COMMENTARY: Do You Know Who’s Running That Ad?

Blind referral services pose special risks to consumers

Anyone who watches TV is all too familiar with advertising offering help in obtaining everything from legal representation to medical devices, insurance, tax bill reductions and other products or services “at no cost to you.”  Many of these ads have one thing in common – lines and lines of very fine print that flash by faster than anyone but a certified speed reader with super-duper-vison can possibly take in.

If, however, you had the time and desire to run down these legal disclaimers and descriptions, you will discover that the ads are not for the product or service advertised; instead, it’s only for a referral service. What they are really selling is your valuable business to someone else.

Worse, if they refer you to someone who turns out to be lousy or expensive you have almost no recourse against the referral service. A typical disclaimer states that the referral service is not affiliated with any of the companies providing the underlying products or services. They also point out that they are not insurance nor are their offers intended to replace insurance and that the “plan member” (you) is obligated to pay for all products and services.

So, what’s free?  They say the information they provide is free – but the truth is if you use their services that information may actually cost you a bundle in the end.

That’s right, most referral services charge for their services, they just don’t charge you directly; they charge those they refer you to instead.   There is no free lunch, this extra charge for the middleman has to be paid by someone; in the end and that is almost always you, the consumer.

As a promotion for those starting a referral business explained; “How can you make money? If you provide the service free to consumers, you can either charge a monthly or annual fee to business listed with your service, or you can collect a commission on each successful referral.”

The money goes the long way around, but it still comes out of your pocket if you use the service. Additionally, referral services can have a clear conflict of interest by that nature of that arrangement, when referring you they would naturally be more likely to look for the best deal for them rather than the best deal for you.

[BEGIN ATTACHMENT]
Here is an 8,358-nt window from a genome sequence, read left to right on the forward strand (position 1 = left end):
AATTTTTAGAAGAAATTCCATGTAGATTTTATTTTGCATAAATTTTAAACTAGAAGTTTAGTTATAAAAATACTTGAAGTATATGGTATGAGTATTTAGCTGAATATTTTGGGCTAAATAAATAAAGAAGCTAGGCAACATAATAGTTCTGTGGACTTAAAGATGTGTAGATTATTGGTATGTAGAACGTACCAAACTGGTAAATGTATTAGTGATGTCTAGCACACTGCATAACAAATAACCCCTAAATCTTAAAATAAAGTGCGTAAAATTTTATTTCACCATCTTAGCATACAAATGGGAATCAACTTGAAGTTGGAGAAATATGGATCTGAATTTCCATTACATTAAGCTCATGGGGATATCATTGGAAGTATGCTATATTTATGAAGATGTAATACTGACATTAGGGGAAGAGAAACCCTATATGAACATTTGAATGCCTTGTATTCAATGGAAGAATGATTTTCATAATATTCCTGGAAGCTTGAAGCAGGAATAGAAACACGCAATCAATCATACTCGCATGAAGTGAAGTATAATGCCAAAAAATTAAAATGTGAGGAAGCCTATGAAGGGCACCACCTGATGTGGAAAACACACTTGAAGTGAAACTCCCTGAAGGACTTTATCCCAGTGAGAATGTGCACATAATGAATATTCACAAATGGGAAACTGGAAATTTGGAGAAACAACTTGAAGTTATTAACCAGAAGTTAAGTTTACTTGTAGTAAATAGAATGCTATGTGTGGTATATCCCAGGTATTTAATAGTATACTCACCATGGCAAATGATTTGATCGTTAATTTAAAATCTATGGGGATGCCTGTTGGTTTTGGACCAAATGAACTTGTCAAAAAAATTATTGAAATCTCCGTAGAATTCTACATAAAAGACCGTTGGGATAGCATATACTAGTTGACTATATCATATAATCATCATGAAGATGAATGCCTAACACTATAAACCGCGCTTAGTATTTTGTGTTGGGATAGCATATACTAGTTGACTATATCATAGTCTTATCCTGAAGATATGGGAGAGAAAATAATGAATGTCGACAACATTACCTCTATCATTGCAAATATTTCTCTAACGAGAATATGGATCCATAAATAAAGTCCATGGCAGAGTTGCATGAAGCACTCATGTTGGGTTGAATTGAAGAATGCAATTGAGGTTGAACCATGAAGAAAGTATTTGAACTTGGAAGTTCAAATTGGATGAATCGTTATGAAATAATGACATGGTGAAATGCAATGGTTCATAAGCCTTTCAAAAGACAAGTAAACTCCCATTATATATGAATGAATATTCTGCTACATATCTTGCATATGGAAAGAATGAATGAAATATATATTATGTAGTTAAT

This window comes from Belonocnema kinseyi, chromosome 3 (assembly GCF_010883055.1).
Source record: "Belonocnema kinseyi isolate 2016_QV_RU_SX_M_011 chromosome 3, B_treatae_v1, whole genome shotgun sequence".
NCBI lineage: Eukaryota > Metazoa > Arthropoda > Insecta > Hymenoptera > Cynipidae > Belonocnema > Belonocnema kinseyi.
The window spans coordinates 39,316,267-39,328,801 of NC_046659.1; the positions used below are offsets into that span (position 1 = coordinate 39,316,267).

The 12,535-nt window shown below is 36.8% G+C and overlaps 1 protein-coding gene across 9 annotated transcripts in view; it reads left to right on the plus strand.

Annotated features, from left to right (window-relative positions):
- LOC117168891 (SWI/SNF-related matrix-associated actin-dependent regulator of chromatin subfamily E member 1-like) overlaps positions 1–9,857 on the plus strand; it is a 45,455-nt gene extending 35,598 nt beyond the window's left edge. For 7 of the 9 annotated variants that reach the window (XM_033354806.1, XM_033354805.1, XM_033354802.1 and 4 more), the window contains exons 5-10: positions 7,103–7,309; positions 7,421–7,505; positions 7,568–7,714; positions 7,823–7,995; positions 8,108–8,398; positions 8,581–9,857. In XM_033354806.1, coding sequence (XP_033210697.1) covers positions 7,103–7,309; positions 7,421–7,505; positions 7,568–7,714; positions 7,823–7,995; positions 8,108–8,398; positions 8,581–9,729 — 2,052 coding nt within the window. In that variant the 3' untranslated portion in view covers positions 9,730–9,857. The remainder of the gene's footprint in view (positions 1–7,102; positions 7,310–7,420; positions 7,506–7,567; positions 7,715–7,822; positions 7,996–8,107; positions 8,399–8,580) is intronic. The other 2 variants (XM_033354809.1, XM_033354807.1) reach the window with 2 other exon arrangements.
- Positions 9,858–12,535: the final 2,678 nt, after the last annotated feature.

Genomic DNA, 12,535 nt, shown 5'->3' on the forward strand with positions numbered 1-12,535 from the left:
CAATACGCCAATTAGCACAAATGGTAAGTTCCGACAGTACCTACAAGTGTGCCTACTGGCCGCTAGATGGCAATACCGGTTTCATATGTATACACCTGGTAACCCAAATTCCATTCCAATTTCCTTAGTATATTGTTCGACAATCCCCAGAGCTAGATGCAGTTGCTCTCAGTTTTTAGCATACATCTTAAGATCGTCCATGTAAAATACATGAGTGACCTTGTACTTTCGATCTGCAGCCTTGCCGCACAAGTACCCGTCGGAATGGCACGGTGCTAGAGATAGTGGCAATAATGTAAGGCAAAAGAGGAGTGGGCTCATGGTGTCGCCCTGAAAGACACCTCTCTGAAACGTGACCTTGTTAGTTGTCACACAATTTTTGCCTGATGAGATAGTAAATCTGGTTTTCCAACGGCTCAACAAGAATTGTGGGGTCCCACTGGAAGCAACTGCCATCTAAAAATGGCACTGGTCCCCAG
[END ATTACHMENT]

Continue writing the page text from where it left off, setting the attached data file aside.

Another problem is the potential for “shot gunning” – sending your referral to several unsuitable suppliers in the hope that one of them, any one of them, will capture your business and pay the commission.

There are some exceptions, if you are a regular customer of a reliable retailer or long-term local business you may find that their buying services or advice can get you a bargain or at least a fair price with little hassle on big ticket items or supply expertise you do not have and, critically, they have a vested interest in keeping you happy.  Finding a reputable firm still requires work on your part.

Your patronage, the business you offer, is an important part of your bargaining power in any transaction that’s why others can sell it for a profit; by giving it away to a referral service that relies on fine print to obscure their true purpose you are surrendering a valuable asset and limiting your choices in exchange for nothing.

Be careful out there – the sharks are always circling looking for unsuspecting bait and your money is blood in the water.

Marty Richman

Born and raised in Brooklyn, NY, Marty (Martin G.) spent his teen years in northern New Jersey. He served more than 22 years on active military duty, mostly in Europe, and is a retired U.S. Army Chief Warrant Officer 4, Nuclear Weapons Technical Officer. Marty then worked 25 years in various engineering and management positions in the electronics and energetic materials industries supporting the communications, computer, aerospace, defense and automotive sectors. He is a graduate, summa cum laude, from The College of Hard Knocks, among his numerous awards and accomplishments. He was a regular weekly Op/Ed columnist and feature writer for The Hollister Free Lance for seven years and a member of its editorial board for five years. Marty is a frequent commentator and contributor to BenitoLink on a wide variety of local, state, national and international subjects.   Marty was elected to represent the City of Hollister District 4 on the City Council in November, 2018. Marty and his wife, Joyce, have been residents of Hollister since 1996.